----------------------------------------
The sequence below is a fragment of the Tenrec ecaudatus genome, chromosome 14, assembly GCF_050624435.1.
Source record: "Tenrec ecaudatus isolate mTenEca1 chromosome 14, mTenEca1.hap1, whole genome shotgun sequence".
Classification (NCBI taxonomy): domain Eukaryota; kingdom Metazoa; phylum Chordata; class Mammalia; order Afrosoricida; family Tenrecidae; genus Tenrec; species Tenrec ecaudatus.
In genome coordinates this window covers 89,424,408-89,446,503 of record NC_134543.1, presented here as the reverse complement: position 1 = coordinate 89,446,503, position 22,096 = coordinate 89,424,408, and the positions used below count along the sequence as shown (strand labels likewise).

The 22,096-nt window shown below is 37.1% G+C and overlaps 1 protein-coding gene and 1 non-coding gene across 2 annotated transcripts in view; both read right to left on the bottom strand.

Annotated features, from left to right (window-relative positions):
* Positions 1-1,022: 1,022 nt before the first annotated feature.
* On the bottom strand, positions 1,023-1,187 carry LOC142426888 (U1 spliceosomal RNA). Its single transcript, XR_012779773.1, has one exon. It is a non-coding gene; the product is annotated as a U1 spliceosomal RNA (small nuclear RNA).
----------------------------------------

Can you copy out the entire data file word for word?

The sequence below is a fragment of the Tenrec ecaudatus genome, chromosome 14, assembly GCF_050624435.1.
Source record: "Tenrec ecaudatus isolate mTenEca1 chromosome 14, mTenEca1.hap1, whole genome shotgun sequence".
Classification (NCBI taxonomy): domain Eukaryota; kingdom Metazoa; phylum Chordata; class Mammalia; order Afrosoricida; family Tenrecidae; genus Tenrec; species Tenrec ecaudatus.
In genome coordinates this window covers 89,424,408-89,446,503 of record NC_134543.1, presented here as the reverse complement: position 1 = coordinate 89,446,503, position 22,096 = coordinate 89,424,408, and the positions used below count along the sequence as shown (strand labels likewise).

The 22,096-nt window shown below is 37.1% G+C and overlaps 1 protein-coding gene and 1 non-coding gene across 2 annotated transcripts in view; both read right to left on the bottom strand.

Annotated features, from left to right (window-relative positions):
* Positions 1-1,022: 1,022 nt before the first annotated feature.
* On the bottom strand, positions 1,023-1,187 carry LOC142426888 (U1 spliceosomal RNA). Its single transcript, XR_012779773.1, has one exon. It is a non-coding gene; the product is annotated as a U1 spliceosomal RNA (small nuclear RNA).